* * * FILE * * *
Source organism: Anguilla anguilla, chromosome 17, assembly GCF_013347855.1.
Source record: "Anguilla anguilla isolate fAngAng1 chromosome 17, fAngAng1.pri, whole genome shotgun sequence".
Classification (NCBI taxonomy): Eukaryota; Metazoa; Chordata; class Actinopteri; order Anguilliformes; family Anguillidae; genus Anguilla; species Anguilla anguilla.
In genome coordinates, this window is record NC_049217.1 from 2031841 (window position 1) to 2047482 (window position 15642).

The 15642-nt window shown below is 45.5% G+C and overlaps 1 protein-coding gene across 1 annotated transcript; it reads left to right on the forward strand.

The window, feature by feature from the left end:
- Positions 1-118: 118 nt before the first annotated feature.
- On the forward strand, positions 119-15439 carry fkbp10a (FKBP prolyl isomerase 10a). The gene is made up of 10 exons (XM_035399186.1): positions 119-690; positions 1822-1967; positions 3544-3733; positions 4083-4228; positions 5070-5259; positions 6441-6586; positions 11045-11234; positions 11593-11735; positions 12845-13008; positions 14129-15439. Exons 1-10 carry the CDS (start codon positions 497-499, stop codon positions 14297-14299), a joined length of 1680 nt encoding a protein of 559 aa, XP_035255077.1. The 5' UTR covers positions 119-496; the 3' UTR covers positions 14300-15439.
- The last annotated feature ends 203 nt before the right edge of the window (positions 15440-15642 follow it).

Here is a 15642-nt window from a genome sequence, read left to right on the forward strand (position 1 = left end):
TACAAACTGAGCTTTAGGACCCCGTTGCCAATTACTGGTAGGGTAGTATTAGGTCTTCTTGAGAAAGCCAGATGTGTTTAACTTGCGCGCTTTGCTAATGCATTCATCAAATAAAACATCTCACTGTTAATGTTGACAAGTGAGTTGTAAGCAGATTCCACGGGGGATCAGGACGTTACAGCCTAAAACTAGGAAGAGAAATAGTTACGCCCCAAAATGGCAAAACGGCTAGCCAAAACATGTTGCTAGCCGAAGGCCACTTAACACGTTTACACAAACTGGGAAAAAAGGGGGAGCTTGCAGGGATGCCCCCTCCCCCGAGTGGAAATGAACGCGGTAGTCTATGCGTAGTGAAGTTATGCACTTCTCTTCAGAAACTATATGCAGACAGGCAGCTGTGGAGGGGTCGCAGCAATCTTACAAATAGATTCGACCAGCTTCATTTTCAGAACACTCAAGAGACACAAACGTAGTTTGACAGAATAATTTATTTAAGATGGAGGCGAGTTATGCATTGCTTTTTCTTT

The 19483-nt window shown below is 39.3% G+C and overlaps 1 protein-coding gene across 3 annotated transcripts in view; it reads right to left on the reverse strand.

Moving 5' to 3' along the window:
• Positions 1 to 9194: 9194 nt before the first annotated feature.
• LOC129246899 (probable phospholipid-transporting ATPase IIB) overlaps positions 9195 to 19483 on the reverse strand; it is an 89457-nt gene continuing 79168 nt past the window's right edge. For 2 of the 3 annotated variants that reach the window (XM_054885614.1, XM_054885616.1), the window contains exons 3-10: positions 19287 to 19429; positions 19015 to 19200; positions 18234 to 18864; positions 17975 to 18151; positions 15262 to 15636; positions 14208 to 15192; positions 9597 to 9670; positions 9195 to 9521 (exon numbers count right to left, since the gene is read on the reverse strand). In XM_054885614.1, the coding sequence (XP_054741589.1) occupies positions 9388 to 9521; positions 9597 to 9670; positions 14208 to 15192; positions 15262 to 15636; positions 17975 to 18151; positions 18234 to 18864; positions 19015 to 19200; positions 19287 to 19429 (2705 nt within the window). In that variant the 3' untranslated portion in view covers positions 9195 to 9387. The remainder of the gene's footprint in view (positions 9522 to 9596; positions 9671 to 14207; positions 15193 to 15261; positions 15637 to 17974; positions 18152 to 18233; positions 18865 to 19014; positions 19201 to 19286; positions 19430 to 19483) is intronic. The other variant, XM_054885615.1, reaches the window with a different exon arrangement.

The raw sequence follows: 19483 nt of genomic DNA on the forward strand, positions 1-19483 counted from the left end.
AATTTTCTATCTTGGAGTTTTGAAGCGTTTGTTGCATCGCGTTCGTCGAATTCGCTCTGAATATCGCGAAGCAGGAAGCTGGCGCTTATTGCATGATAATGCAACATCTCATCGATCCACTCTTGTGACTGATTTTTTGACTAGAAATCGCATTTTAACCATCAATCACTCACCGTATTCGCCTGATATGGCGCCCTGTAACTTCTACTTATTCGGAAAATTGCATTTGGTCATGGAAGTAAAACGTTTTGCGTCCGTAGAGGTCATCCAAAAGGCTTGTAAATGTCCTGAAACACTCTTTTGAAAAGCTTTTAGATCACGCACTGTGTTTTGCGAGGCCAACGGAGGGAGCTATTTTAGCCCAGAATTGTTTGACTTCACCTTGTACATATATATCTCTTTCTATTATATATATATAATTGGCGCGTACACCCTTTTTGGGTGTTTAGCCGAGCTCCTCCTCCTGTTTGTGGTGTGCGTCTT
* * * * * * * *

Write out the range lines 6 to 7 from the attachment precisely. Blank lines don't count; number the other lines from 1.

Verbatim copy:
The window, feature by feature from the left end:
- Positions 1-118: 118 nt before the first annotated feature.